He was 10 when his father was murdered in his mother’s clothing store. And he was 17 when a man pointed a gun at his head for the first time, he tells us so rhetorically at the Geneva Summit for Human Rights and Democracy. Hustler Iglesias, remarkably well dressed, remarkably attractive, is the archetype of a genius politician.

In his speech to the plenary assembly of the Geneva Summit for Human Rights and Democracy, he called for freedom for hundreds of imprisoned dissidents. Among the latter is the journalist Roland Carreno, who will soon spend three years in prison.

Speaking with human rights activists from all regions of the world, from Afghanistan to Cuba, Hasler Iglesias was struck by the similarity of dictatorships: “All authoritarian regimes use the same methods. They learn from each other.”

For Venezuela, international presence and mediation are important. And Hasler Iglesias cites Norway, Mexico and the United States. “Switzerland is not very present, but it will have potential because of its experience as a neutral arbiter.”

save life with clean water

In addition to his political commitments, Hasler Iglesias continues to pursue his Agua Secura project. “It is a social enterprise. It should not become a unicorn start-up, but save lives,” he said.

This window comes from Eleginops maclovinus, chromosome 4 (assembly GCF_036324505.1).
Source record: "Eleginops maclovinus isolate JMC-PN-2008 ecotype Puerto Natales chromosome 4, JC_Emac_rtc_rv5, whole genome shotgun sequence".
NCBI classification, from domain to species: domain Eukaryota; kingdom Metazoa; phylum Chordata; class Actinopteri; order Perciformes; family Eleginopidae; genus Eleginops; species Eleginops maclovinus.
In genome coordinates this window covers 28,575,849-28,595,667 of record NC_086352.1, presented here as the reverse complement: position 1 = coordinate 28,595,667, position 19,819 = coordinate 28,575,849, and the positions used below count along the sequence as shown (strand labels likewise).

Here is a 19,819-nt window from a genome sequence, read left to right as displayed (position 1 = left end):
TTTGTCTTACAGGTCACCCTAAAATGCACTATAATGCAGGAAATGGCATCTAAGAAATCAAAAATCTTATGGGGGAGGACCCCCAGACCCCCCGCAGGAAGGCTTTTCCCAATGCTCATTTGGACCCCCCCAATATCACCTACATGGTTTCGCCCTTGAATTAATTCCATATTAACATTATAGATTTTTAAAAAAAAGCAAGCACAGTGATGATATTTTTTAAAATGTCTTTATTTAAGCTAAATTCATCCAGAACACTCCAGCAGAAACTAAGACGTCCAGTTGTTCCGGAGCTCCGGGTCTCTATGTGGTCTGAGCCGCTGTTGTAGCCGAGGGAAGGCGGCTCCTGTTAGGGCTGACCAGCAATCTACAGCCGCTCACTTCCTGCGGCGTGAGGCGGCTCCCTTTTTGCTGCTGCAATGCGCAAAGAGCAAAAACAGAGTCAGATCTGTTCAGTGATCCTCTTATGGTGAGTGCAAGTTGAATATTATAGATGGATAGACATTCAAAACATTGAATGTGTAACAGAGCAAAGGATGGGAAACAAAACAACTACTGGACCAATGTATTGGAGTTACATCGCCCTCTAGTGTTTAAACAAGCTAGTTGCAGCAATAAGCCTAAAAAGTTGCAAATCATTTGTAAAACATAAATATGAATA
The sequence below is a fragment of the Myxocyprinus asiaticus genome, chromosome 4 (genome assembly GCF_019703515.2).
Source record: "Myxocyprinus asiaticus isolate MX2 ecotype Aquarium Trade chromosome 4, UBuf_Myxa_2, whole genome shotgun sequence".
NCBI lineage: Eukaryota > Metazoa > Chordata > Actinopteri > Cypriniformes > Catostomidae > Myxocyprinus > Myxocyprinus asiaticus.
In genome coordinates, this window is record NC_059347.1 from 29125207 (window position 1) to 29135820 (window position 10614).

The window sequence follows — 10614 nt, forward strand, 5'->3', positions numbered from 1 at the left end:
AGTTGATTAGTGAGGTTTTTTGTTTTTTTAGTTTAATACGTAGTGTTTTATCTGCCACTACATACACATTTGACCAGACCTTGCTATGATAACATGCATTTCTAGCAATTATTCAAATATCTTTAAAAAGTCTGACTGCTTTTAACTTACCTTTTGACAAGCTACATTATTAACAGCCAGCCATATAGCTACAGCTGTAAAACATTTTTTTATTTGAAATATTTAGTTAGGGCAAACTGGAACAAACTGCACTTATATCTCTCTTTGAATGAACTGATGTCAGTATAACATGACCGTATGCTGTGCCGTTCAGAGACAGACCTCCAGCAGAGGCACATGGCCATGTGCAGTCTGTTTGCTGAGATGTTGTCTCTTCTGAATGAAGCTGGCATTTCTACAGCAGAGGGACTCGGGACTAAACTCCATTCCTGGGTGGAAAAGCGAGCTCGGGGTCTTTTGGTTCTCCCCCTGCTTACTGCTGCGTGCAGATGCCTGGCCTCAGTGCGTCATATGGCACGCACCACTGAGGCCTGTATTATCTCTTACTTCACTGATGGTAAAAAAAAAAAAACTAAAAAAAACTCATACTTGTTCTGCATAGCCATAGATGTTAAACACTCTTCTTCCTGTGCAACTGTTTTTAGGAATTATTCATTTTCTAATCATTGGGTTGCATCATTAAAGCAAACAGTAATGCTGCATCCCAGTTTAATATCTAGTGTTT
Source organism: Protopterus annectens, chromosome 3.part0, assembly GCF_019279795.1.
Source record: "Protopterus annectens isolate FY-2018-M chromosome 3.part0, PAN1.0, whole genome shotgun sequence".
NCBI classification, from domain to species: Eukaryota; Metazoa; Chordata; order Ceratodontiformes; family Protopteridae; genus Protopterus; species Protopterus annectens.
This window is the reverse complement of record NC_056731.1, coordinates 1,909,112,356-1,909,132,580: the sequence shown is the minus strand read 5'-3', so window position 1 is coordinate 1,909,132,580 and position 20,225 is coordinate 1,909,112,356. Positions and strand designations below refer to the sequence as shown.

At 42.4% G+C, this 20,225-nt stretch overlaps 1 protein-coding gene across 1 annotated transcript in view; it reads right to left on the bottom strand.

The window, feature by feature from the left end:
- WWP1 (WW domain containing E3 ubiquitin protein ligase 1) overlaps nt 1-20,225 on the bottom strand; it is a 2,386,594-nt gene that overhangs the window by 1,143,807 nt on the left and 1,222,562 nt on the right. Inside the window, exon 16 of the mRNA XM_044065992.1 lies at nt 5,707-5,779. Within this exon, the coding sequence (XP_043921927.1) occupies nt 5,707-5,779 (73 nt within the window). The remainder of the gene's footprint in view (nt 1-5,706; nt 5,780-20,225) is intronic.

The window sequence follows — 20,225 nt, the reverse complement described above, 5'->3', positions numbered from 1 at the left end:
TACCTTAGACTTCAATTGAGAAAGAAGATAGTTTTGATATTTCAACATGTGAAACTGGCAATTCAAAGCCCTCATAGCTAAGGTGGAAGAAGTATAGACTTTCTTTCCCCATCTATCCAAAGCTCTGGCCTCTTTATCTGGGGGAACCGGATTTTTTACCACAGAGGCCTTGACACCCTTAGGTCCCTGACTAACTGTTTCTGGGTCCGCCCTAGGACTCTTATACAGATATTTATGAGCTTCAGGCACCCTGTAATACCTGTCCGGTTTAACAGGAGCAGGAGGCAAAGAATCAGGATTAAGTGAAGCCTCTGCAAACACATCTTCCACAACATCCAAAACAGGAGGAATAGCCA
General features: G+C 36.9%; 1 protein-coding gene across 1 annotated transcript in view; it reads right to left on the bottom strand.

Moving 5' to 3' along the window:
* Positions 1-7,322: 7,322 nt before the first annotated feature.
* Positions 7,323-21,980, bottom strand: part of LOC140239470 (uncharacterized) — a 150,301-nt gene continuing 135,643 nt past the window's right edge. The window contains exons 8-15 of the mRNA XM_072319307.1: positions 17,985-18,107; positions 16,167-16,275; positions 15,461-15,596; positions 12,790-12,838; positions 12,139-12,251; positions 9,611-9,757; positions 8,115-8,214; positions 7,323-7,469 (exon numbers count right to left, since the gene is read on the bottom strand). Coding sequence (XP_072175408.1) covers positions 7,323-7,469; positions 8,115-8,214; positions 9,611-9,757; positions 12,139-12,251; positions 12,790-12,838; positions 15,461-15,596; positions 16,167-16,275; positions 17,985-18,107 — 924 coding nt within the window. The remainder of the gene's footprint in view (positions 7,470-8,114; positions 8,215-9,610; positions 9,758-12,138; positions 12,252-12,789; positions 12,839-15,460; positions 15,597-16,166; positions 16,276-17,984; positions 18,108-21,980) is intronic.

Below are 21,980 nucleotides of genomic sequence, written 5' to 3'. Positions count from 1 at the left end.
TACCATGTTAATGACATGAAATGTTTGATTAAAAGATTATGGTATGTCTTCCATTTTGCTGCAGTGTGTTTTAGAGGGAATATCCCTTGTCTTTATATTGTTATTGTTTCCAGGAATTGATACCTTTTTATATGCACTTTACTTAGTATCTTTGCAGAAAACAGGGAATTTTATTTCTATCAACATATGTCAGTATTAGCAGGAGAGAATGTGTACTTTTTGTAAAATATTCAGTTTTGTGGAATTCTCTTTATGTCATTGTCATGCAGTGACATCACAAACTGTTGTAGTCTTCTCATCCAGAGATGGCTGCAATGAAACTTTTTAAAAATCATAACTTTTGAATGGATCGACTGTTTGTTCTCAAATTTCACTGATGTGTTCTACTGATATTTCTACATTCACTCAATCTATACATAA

At first, he wondered how he could use his knowledge as a chemical engineer in a meaningful way. “Drinking water is not available to almost 80% of Venezuelans. So far, we have been successful in setting up eight water purification units.

Agua Segura ensures free access to drinking water (partly in bottles) for vulnerable people, mainly children and the elderly. The project has already attracted attentionExternal LinkFor example, she received a Wonder Grant in 2021 from Canadian pop star Shawn Mendes’ foundation.

Last year, Hasler Iglesias spent six months at the University of St. Gallen, then worked there for two months at a water technology company. We appreciated it as much as he loved St. Gallen.

At the University of St. Gallen, Hasler Iglesias was able to work on his Agua Segura project for six months. © Keystone / Gian Ehrenzeller

“I found her very open and interested. Janos Grundling of Start Global says, “Despite the torture she endured and the need to remain in hiding, we did not feel any distrust on her part.”

Hustler Iglesias always tries to reach out to people. “Given its history, it is impressive. This shows how stable he is, ”says János Grundling.

Hassler Iglesias says, “If my mother could come with me, I would definitely stay in Switzerland.” His mother has no family in Venezuela. “As the son of a Spaniard, coming to Europe was not a big problem for me. But it is different for my mother: it would have been difficult for her to obtain a residence permit in Switzerland.” As the widow of a Spaniard, it is easy for her to live in Spain.

(Reviewed and verified by David Eugster, translated from German by Zelli Schaller)

As per JTI standards

As per JTI standards

More: SWI certified by swissinfo.ch Journalism Trust Initiative

Source link

Leave a Comment